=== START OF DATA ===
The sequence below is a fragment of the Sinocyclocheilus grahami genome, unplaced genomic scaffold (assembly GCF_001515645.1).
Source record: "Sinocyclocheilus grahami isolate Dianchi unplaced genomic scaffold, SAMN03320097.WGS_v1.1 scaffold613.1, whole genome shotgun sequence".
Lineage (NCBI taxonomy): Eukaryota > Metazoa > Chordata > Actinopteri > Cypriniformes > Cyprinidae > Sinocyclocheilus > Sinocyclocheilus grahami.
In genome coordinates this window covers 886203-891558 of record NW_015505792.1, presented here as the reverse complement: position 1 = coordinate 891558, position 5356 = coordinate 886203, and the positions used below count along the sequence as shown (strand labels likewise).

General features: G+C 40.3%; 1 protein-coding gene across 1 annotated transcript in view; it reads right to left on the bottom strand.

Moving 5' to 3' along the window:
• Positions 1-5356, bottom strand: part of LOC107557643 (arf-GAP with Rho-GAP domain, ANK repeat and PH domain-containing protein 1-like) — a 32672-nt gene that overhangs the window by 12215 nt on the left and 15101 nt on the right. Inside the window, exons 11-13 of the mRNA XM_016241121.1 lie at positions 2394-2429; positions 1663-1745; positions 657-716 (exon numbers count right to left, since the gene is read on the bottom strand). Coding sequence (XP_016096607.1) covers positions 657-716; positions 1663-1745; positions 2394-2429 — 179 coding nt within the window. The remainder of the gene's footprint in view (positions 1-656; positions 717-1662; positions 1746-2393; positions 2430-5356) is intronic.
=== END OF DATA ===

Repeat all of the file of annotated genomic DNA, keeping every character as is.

The sequence below is a fragment of the Sinocyclocheilus grahami genome, unplaced genomic scaffold (assembly GCF_001515645.1).
Source record: "Sinocyclocheilus grahami isolate Dianchi unplaced genomic scaffold, SAMN03320097.WGS_v1.1 scaffold613.1, whole genome shotgun sequence".
Lineage (NCBI taxonomy): Eukaryota > Metazoa > Chordata > Actinopteri > Cypriniformes > Cyprinidae > Sinocyclocheilus > Sinocyclocheilus grahami.
In genome coordinates this window covers 886203-891558 of record NW_015505792.1, presented here as the reverse complement: position 1 = coordinate 891558, position 5356 = coordinate 886203, and the positions used below count along the sequence as shown (strand labels likewise).

General features: G+C 40.3%; 1 protein-coding gene across 1 annotated transcript in view; it reads right to left on the bottom strand.

Moving 5' to 3' along the window:
• Positions 1-5356, bottom strand: part of LOC107557643 (arf-GAP with Rho-GAP domain, ANK repeat and PH domain-containing protein 1-like) — a 32672-nt gene that overhangs the window by 12215 nt on the left and 15101 nt on the right. Inside the window, exons 11-13 of the mRNA XM_016241121.1 lie at positions 2394-2429; positions 1663-1745; positions 657-716 (exon numbers count right to left, since the gene is read on the bottom strand). Coding sequence (XP_016096607.1) covers positions 657-716; positions 1663-1745; positions 2394-2429 — 179 coding nt within the window. The remainder of the gene's footprint in view (positions 1-656; positions 717-1662; positions 1746-2393; positions 2430-5356) is intronic.